“You don’t realise how shit you are, otherwise you wouldn’t do it,” Michael said. “I didn’t think too much about the audience, but it’s a strange thing, because I wasn’t very outgoing socially—I wasn’t withdrawn either—I wasn’t the type who would walk into a party and instantly make people laugh, so I thought it was going to be a lot more terrifying than it was. But the thing is when you’re on stage it’s the not the same as walking into a room, because you don’t really see the audience and the adrenaline is pumping. Once you’re up there it’s not even as terrifying as telling a joke in public, because even if a joke dies you don’t really know the audience, you’re not socialising with them, so you just get off stage and hopefully you won’t see them again! I’d find teaching a lot more terrifying because you’re standing in a classroom and if you make a fool of yourself you have to go in the next day to the same people. In comedy you get off stage and you’re gone. It can be humiliating but it’s not as terrifying as you think.”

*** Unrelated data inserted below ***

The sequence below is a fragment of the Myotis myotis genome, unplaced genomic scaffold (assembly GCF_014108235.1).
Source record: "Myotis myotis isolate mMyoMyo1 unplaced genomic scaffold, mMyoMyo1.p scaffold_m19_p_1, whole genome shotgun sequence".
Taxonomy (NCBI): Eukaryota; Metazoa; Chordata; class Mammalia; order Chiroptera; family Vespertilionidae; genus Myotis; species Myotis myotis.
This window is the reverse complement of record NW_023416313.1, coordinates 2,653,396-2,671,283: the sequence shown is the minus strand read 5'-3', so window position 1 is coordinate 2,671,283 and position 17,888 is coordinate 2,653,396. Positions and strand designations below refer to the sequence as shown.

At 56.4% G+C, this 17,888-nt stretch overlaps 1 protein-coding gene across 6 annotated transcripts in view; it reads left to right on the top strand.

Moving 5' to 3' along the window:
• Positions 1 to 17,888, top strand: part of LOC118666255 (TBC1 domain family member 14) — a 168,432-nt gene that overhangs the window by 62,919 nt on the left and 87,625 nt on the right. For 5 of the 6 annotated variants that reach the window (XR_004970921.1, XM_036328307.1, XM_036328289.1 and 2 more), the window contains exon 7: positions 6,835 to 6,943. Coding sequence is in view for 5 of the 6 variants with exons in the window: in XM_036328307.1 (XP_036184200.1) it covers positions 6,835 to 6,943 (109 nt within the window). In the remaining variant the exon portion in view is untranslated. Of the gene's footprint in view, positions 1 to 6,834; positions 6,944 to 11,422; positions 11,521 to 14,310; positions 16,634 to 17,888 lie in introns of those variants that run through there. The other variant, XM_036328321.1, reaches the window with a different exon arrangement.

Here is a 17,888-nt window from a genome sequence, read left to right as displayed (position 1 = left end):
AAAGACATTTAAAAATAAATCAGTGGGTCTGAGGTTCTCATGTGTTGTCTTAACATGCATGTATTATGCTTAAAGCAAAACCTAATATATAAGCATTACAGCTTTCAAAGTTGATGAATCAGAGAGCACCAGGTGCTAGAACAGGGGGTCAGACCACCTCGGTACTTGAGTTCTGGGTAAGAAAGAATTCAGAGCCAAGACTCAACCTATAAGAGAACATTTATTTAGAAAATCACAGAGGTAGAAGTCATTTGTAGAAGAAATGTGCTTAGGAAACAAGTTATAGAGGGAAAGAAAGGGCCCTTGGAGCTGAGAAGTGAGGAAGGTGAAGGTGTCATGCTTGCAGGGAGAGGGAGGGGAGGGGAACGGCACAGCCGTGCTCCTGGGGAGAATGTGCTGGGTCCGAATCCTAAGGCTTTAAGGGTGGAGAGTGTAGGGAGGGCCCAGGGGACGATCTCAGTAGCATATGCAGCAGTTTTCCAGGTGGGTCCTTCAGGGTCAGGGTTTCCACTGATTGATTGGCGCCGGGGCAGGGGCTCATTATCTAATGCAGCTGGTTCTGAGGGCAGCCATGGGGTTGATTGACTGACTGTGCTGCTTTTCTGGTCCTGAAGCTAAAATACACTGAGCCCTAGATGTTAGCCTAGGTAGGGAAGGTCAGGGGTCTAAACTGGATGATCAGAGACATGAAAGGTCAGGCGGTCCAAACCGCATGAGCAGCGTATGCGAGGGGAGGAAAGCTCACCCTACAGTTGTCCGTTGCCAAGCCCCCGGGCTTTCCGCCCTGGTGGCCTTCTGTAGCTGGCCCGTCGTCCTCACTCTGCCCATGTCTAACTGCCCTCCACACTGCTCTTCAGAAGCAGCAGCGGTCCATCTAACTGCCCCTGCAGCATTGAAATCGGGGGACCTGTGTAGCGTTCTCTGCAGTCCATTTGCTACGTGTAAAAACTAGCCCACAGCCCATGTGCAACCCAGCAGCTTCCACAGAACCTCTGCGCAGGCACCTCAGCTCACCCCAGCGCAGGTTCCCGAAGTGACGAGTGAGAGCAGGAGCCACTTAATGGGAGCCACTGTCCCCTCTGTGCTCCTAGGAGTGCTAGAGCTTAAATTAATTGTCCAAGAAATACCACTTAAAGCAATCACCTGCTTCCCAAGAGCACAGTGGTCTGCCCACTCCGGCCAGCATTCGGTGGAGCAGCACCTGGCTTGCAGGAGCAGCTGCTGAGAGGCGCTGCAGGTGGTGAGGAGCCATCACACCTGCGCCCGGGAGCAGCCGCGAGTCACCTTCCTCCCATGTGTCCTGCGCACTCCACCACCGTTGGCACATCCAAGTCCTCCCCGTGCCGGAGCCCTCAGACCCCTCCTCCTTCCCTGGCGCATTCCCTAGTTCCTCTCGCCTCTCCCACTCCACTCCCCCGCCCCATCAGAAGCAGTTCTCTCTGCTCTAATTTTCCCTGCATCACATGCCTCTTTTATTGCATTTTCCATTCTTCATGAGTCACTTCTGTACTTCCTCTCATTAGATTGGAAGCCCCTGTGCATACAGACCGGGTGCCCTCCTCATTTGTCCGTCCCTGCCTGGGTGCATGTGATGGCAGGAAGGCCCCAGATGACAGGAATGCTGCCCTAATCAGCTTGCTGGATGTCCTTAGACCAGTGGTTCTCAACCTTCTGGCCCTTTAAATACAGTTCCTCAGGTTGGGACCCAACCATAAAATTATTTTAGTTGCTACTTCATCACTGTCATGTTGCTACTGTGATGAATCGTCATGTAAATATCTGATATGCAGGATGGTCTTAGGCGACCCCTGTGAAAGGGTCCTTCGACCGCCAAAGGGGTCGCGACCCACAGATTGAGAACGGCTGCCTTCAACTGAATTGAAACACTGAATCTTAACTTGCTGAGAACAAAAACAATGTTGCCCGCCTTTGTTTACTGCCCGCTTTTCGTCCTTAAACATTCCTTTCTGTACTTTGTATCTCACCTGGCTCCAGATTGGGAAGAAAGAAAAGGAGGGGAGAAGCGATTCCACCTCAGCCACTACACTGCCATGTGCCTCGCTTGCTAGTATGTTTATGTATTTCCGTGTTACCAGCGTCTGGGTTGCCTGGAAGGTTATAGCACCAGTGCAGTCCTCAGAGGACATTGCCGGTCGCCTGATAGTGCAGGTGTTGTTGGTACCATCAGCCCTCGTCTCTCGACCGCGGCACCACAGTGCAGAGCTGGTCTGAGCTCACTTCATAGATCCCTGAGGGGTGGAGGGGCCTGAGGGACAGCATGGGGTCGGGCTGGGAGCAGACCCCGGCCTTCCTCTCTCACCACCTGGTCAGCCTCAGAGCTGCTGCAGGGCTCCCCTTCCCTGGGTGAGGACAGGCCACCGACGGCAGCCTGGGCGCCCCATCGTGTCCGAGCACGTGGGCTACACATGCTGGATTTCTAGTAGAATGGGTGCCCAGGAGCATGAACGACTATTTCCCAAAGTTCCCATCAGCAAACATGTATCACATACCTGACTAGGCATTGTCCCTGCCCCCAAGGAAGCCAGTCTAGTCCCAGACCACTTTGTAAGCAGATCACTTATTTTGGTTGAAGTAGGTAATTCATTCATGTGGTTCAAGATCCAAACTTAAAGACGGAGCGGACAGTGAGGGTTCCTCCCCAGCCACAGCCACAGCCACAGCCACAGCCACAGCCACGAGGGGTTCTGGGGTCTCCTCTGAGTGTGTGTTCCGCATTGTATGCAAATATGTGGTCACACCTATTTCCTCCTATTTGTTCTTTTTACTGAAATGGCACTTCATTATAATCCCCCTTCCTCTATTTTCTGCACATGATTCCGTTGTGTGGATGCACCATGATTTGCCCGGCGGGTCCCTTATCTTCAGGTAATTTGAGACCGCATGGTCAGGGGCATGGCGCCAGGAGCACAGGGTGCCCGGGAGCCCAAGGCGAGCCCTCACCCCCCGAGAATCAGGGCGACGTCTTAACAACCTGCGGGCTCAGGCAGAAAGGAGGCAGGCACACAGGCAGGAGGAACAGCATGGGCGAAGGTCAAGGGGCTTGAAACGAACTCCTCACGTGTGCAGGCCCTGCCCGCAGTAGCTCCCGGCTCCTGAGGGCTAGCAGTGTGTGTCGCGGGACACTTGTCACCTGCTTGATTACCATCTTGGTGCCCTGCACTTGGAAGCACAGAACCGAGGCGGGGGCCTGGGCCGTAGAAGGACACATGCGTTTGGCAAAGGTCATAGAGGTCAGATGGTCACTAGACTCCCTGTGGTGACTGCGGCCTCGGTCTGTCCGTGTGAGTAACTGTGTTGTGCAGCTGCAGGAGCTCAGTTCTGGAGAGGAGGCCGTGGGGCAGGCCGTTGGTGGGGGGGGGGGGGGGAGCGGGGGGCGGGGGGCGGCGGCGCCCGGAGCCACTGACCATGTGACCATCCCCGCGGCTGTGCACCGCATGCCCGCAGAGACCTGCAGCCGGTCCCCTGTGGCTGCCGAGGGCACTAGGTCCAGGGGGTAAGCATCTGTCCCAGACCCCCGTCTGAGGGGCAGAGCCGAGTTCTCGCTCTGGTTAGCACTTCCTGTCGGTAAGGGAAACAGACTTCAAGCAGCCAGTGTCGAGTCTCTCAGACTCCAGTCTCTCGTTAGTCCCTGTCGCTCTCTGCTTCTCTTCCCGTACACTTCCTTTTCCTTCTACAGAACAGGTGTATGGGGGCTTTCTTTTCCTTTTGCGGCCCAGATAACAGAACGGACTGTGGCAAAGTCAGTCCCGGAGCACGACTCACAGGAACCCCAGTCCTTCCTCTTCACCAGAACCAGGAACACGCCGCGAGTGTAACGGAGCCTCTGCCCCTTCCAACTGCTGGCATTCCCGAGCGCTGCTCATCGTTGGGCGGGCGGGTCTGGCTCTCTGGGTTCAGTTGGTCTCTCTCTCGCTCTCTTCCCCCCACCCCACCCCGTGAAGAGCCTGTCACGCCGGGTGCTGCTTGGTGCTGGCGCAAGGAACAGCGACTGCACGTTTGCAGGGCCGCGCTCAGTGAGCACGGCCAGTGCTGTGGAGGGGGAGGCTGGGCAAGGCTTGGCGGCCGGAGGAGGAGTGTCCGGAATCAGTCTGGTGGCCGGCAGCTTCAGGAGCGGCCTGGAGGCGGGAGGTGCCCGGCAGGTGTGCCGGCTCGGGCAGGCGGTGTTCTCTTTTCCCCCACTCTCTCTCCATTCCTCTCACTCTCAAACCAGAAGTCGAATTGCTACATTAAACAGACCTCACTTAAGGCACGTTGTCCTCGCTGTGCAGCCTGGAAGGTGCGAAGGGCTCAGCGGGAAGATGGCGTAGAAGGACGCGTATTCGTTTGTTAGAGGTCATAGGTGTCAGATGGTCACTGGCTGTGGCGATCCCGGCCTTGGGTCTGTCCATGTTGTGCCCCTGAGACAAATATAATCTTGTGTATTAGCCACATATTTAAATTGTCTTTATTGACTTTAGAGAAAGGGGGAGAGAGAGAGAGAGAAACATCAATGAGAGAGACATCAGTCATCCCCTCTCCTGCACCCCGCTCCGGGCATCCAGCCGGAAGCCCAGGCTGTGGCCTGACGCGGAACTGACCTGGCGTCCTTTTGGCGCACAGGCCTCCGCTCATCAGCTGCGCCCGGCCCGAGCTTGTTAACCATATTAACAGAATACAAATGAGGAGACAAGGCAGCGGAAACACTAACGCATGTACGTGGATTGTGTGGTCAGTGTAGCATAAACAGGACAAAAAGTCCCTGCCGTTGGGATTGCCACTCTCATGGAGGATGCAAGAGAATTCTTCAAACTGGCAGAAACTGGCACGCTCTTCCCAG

London calling

Michael admits he would have stayed in Ireland and continued his comic career there had a TV sketch show written by Dermot Morgan for RTÉ not been put on the scrapheap.

“The show centred around Dermot, but I also featured in it quite prominently and had my own spot in it in which I preached to road-workers as Chairman of the radicalised Neo Road-Workers Party,” Michael explained. “I think I was called Ambrose De Lacy Donnelly. About a year after they’d filmed six half-hour episodes RTÉ told Dermot they were scrapping most of it and showing the rest as a one-hour special. It was a real shame!”

With that avenue closed off, Michael decided to try and plough the comic furrow in London, encouraged by stories from the booker of his first gigs in Dublin—Kevin McAleer—that there was a thriving scene there.